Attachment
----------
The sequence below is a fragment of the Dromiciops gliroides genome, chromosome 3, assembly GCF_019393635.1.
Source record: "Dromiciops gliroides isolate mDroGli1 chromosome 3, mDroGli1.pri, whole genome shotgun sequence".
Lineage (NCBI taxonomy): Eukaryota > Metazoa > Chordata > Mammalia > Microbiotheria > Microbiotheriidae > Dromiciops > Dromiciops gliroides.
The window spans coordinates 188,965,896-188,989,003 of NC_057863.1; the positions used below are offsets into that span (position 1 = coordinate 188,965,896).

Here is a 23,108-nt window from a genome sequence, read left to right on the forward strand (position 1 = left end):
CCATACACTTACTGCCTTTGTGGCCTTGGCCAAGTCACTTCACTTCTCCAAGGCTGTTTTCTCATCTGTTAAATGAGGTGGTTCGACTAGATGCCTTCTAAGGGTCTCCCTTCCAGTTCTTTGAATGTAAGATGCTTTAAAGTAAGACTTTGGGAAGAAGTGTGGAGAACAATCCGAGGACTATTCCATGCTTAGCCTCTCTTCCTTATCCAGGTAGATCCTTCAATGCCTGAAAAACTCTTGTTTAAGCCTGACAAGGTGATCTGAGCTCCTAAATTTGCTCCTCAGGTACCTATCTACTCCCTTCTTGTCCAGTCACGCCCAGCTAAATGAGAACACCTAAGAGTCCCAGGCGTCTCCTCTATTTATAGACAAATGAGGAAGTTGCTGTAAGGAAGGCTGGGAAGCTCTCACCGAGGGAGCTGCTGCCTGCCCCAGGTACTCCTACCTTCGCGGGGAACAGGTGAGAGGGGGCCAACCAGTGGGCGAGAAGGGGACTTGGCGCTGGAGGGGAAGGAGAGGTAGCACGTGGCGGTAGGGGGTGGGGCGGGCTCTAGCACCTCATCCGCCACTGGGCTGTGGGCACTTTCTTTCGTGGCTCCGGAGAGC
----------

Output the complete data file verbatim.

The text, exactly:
The sequence below is a fragment of the Dromiciops gliroides genome, chromosome 3, assembly GCF_019393635.1.
Source record: "Dromiciops gliroides isolate mDroGli1 chromosome 3, mDroGli1.pri, whole genome shotgun sequence".
Lineage (NCBI taxonomy): Eukaryota > Metazoa > Chordata > Mammalia > Microbiotheria > Microbiotheriidae > Dromiciops > Dromiciops gliroides.
The window spans coordinates 188,965,896-188,989,003 of NC_057863.1; the positions used below are offsets into that span (position 1 = coordinate 188,965,896).

Here is a 23,108-nt window from a genome sequence, read left to right on the forward strand (position 1 = left end):
CCATACACTTACTGCCTTTGTGGCCTTGGCCAAGTCACTTCACTTCTCCAAGGCTGTTTTCTCATCTGTTAAATGAGGTGGTTCGACTAGATGCCTTCTAAGGGTCTCCCTTCCAGTTCTTTGAATGTAAGATGCTTTAAAGTAAGACTTTGGGAAGAAGTGTGGAGAACAATCCGAGGACTATTCCATGCTTAGCCTCTCTTCCTTATCCAGGTAGATCCTTCAATGCCTGAAAAACTCTTGTTTAAGCCTGACAAGGTGATCTGAGCTCCTAAATTTGCTCCTCAGGTACCTATCTACTCCCTTCTTGTCCAGTCACGCCCAGCTAAATGAGAACACCTAAGAGTCCCAGGCGTCTCCTCTATTTATAGACAAATGAGGAAGTTGCTGTAAGGAAGGCTGGGAAGCTCTCACCGAGGGAGCTGCTGCCTGCCCCAGGTACTCCTACCTTCGCGGGGAACAGGTGAGAGGGGGCCAACCAGTGGGCGAGAAGGGGACTTGGCGCTGGAGGGGAAGGAGAGGTAGCACGTGGCGGTAGGGGGTGGGGCGGGCTCTAGCACCTCATCCGCCACTGGGCTGTGGGCACTTTCTTTCGTGGCTCCGGAGAGC